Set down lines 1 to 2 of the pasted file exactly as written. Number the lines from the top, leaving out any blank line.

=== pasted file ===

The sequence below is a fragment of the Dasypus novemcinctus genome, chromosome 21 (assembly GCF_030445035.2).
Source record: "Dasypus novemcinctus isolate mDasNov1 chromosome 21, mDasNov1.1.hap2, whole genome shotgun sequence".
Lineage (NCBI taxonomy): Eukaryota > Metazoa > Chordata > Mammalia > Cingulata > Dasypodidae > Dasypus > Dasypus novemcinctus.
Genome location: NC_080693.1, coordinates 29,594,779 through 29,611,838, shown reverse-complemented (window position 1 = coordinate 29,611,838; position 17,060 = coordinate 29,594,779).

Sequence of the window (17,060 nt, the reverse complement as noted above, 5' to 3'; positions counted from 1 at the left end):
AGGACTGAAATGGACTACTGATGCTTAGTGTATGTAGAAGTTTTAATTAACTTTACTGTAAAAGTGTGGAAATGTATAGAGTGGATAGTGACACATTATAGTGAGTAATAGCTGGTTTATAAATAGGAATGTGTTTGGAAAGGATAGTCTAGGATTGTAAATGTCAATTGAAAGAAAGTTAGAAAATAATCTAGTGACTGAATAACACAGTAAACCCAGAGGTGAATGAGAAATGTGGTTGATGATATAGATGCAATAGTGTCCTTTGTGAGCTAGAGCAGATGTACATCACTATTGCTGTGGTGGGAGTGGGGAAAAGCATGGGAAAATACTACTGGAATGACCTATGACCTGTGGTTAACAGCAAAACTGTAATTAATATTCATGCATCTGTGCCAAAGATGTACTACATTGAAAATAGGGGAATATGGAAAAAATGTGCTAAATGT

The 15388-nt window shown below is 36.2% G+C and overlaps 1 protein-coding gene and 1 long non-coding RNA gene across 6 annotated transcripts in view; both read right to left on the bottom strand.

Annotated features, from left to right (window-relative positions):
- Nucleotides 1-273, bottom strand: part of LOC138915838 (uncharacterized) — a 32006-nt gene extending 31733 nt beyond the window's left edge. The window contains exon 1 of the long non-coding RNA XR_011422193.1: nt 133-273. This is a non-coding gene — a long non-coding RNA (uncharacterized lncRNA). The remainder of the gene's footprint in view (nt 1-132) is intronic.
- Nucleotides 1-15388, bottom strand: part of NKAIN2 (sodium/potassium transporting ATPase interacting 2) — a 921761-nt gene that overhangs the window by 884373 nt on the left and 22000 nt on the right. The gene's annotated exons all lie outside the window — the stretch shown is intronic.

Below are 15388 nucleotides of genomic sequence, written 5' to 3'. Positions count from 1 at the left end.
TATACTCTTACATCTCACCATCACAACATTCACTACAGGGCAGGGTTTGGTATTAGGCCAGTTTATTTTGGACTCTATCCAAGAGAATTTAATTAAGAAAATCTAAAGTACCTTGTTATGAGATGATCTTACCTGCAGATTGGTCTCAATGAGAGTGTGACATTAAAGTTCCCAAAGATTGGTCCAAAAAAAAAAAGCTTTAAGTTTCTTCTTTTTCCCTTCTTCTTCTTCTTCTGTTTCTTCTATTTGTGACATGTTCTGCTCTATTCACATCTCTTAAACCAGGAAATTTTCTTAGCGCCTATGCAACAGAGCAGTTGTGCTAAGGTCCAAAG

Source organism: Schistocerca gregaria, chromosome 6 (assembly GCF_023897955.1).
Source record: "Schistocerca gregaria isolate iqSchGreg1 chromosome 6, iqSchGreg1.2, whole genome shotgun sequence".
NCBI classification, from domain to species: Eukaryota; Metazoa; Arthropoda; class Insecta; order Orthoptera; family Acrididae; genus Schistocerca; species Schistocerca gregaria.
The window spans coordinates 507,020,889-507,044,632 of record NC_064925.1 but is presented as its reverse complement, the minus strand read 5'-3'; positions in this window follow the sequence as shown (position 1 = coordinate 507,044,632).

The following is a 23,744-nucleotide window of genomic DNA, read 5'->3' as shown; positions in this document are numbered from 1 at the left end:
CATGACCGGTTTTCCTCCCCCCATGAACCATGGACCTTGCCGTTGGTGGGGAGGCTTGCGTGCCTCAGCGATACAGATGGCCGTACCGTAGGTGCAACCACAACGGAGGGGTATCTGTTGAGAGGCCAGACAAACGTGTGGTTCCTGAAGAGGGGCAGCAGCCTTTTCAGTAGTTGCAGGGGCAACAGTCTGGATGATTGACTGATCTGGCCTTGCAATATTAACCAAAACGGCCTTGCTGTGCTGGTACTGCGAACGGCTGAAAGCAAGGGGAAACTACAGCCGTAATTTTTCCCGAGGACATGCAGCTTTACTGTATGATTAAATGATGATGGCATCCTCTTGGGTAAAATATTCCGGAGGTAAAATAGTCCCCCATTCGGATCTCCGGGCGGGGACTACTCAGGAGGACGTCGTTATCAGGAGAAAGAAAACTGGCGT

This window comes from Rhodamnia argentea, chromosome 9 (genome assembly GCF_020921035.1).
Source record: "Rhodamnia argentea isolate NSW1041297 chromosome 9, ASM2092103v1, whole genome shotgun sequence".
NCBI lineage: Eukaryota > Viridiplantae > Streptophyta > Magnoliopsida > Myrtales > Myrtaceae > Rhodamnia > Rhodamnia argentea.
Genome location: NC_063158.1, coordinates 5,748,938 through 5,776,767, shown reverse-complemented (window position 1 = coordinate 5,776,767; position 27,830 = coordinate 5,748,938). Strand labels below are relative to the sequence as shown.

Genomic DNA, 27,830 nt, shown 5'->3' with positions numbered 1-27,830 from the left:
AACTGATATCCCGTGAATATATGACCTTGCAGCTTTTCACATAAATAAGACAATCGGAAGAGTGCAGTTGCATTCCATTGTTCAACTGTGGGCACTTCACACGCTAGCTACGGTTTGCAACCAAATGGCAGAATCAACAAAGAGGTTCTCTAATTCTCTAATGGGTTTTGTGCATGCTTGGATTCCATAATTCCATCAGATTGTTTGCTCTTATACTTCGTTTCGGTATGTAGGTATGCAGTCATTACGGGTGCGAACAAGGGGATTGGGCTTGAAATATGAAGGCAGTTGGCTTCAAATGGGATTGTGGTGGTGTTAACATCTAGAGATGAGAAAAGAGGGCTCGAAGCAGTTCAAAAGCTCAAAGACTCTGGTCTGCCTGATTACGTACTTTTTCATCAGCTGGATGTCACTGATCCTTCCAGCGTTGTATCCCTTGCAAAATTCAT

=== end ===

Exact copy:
The sequence below is a fragment of the Dasypus novemcinctus genome, chromosome 21 (assembly GCF_030445035.2).
Source record: "Dasypus novemcinctus isolate mDasNov1 chromosome 21, mDasNov1.1.hap2, whole genome shotgun sequence".